and German the general usage is to use
                      Scandinavian/German translations of the
                      formalisms, even if the difference often is
                      minimal due to it all being Latin in the first
                      place; e.g. you will see ACK and KNJV rather than
                      ACC and SBJV. To me as an (albeit rather
                      anti-unnecessary-loans) Swedish speaker using
                      English formalisms wouldn't feel right in a text
                      written in Swedish. This said some formalisms
                      are actually used as 'loan acronyms', notably NP
                      even though the expansion _nominalfras_ is always
                      used. IIRC I've seen MF some time and found it odd.

                      I'm afraid I haven't seen (or at least not taken
                      note of and remembered) what Icelandic authors do,
                      but I can'n imagine them using e.g. MASC, FEM, NTR
                      rather than KK KVK HK -- i.e. I'd expect them to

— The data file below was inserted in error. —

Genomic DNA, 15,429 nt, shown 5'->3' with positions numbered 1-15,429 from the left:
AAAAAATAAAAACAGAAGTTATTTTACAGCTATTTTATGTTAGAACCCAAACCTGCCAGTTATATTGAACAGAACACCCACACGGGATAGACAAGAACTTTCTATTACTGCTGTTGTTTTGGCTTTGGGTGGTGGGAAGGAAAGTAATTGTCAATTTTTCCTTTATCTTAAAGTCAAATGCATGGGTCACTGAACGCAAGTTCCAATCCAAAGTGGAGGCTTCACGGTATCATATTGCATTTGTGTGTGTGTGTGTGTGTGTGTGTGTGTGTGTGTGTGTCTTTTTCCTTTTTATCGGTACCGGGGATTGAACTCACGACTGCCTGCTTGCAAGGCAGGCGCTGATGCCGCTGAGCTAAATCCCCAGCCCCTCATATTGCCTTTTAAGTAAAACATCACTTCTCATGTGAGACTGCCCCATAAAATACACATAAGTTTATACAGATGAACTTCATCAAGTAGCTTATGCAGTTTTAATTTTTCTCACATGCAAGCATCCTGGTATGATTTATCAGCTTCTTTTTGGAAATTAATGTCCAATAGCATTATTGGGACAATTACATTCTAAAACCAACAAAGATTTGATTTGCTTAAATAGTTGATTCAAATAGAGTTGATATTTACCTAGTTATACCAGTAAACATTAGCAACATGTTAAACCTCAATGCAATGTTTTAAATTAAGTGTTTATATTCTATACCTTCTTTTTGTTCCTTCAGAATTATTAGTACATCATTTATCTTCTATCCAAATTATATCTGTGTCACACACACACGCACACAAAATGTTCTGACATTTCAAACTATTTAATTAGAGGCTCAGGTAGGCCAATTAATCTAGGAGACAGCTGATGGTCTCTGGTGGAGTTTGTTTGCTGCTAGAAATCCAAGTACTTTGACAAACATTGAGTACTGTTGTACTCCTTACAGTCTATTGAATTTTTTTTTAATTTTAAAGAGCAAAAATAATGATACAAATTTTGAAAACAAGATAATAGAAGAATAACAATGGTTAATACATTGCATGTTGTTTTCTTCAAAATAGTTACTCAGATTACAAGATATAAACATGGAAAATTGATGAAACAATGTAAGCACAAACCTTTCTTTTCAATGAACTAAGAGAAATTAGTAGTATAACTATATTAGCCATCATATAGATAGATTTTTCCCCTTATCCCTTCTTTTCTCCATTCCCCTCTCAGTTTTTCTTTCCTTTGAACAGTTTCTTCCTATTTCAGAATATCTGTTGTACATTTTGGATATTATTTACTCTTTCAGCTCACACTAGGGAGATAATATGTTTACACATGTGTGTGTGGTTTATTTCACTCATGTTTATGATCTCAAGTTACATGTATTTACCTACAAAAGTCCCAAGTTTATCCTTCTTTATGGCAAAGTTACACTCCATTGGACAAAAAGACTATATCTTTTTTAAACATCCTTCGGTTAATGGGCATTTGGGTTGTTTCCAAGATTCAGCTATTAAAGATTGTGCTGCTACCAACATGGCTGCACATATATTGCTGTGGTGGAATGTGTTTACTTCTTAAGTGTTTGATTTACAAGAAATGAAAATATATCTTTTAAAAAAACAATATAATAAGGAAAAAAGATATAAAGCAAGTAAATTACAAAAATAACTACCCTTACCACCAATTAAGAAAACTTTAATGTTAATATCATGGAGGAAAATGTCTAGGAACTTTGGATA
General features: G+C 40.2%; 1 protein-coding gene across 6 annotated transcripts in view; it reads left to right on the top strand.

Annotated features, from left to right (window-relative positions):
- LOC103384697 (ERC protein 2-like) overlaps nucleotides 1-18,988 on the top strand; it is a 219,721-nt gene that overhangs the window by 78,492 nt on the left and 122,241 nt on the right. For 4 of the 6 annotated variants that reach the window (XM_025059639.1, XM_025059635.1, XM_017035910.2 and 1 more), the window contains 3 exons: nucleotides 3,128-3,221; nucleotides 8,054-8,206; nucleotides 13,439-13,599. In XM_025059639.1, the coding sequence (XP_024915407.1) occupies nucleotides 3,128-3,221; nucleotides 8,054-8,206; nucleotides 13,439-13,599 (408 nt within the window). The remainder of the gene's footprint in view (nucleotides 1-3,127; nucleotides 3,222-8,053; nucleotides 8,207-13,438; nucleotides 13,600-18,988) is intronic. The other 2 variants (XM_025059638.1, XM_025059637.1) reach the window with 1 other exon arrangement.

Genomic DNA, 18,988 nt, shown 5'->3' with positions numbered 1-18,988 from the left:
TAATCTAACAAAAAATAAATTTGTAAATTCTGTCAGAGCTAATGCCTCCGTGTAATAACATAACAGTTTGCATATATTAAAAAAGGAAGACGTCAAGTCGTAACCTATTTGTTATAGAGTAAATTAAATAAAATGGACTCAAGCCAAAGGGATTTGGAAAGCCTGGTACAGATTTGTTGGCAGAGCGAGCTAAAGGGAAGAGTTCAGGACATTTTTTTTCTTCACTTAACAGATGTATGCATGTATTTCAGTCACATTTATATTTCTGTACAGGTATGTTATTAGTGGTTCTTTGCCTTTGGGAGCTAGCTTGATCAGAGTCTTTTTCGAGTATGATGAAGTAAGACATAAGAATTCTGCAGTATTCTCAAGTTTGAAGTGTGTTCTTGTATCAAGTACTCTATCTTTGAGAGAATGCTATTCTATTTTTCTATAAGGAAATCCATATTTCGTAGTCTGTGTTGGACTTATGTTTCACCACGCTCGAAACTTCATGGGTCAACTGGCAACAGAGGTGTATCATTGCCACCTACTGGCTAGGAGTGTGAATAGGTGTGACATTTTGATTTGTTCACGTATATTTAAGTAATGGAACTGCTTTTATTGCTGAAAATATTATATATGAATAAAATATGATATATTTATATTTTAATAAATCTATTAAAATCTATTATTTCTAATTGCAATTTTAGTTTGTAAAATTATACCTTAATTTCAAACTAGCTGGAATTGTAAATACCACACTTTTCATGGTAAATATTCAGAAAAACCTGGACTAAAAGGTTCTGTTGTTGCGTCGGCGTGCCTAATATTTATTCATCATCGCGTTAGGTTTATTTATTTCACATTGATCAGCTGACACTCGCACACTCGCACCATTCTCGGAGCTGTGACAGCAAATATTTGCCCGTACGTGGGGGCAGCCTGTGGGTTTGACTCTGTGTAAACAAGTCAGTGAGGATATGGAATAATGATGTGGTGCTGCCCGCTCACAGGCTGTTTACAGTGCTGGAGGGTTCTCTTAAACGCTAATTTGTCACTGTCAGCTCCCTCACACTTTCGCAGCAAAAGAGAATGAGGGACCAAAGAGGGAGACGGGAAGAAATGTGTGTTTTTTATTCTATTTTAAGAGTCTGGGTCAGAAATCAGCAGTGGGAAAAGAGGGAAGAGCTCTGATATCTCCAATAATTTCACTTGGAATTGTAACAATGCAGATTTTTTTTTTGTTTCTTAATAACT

use the standard Icelandic dictionary
                      abbreviations put into upper case!

                      What do Russian authors do? I can't imagine them
                      using English either...

                      /BP 8^)>
                      --
                      Benct Philip Jonsson -- melroch atte melroch dotte se
                      ~~~~~~~~~~~~~~~~~~~~~~~~~~~~~~~~~~~~~~~~~~~~~~~~~~
                      "C'est en vain que nos Josués littéraires crient
                      à la langue de s'arrêter; les langues ni le soleil
                      ne s'arrêtent plus. Le jour où elles se *fixent*,
                      c'est qu'elles meurent." (Victor Hugo)